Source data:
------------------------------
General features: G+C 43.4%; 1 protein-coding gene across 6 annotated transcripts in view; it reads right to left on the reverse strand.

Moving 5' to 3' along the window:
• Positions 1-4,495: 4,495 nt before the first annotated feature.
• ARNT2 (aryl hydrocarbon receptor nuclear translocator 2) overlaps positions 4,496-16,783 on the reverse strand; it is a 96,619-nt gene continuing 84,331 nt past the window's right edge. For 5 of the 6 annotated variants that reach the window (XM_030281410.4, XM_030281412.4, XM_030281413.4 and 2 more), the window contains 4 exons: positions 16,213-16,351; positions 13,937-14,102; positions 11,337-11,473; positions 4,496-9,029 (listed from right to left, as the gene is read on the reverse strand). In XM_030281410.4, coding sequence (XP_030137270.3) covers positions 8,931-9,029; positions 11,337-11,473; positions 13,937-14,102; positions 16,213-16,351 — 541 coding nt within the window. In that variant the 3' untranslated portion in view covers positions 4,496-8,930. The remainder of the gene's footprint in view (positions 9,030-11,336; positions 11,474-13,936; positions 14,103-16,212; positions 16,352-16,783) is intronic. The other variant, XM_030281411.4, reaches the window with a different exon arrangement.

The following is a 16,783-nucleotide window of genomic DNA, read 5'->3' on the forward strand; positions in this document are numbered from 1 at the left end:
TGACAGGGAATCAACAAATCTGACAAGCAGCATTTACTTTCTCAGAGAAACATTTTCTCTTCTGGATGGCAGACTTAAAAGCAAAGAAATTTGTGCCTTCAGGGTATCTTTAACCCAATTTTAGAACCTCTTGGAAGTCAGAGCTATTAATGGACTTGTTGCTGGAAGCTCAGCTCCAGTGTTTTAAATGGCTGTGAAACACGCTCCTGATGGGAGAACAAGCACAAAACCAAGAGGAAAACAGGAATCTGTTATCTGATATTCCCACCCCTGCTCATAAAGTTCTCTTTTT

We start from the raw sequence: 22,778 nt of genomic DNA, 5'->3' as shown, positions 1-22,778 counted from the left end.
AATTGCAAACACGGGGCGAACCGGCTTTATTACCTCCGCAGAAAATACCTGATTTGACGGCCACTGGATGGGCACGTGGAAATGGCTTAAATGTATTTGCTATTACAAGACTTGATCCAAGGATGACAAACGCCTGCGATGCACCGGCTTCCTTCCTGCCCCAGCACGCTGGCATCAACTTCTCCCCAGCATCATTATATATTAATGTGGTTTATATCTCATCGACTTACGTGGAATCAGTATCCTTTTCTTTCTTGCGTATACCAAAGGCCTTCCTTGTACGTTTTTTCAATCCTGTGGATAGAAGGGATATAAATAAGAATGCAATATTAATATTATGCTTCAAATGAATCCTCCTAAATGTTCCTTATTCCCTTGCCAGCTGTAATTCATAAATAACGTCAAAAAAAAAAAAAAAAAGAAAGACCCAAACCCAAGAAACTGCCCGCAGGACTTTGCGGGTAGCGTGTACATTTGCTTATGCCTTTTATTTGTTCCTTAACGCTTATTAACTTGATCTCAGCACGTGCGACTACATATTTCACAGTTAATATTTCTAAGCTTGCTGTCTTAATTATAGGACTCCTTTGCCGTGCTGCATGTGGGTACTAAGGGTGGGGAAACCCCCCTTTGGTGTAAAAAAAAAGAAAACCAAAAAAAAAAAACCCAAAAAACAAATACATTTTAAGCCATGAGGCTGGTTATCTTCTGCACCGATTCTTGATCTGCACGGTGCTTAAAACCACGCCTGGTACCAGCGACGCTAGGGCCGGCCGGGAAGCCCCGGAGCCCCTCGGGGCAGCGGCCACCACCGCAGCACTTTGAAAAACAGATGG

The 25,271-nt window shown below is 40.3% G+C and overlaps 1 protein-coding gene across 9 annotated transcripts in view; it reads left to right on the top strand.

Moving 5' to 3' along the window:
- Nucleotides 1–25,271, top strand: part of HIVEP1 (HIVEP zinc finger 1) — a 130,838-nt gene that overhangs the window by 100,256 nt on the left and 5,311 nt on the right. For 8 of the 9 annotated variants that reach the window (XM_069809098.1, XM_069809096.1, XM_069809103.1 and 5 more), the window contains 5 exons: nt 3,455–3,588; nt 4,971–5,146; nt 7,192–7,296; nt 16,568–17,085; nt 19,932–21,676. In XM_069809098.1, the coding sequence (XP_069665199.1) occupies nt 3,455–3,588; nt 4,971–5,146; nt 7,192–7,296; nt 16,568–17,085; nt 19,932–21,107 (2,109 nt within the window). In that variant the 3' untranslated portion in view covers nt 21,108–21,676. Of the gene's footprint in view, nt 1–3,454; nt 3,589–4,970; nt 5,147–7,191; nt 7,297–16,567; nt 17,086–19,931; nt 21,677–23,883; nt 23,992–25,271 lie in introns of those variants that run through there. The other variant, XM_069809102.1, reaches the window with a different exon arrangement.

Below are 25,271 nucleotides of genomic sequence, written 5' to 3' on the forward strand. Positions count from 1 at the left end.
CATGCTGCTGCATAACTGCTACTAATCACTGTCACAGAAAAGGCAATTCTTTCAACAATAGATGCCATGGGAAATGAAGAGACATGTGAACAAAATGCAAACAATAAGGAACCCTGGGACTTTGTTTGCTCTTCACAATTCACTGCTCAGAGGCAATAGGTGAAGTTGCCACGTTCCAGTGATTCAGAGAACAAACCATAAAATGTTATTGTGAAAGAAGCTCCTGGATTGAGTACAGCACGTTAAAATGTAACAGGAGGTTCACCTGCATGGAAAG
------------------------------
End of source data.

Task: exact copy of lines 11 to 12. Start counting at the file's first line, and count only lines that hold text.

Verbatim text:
- Nucleotides 1–25,271, top strand: part of HIVEP1 (HIVEP zinc finger 1) — a 130,838-nt gene that overhangs the window by 100,256 nt on the left and 5,311 nt on the right. For 8 of the 9 annotated variants that reach the window (XM_069809098.1, XM_069809096.1, XM_069809103.1 and 5 more), the window contains 5 exons: nt 3,455–3,588; nt 4,971–5,146; nt 7,192–7,296; nt 16,568–17,085; nt 19,932–21,676. In XM_069809098.1, the coding sequence (XP_069665199.1) occupies nt 3,455–3,588; nt 4,971–5,146; nt 7,192–7,296; nt 16,568–17,085; nt 19,932–21,107 (2,109 nt within the window). In that variant the 3' untranslated portion in view covers nt 21,108–21,676. Of the gene's footprint in view, nt 1–3,454; nt 3,589–4,970; nt 5,147–7,191; nt 7,297–16,567; nt 17,086–19,931; nt 21,677–23,883; nt 23,992–25,271 lie in introns of those variants that run through there. The other variant, XM_069809102.1, reaches the window with a different exon arrangement.

Below are 25,271 nucleotides of genomic sequence, written 5' to 3' on the forward strand. Positions count from 1 at the left end.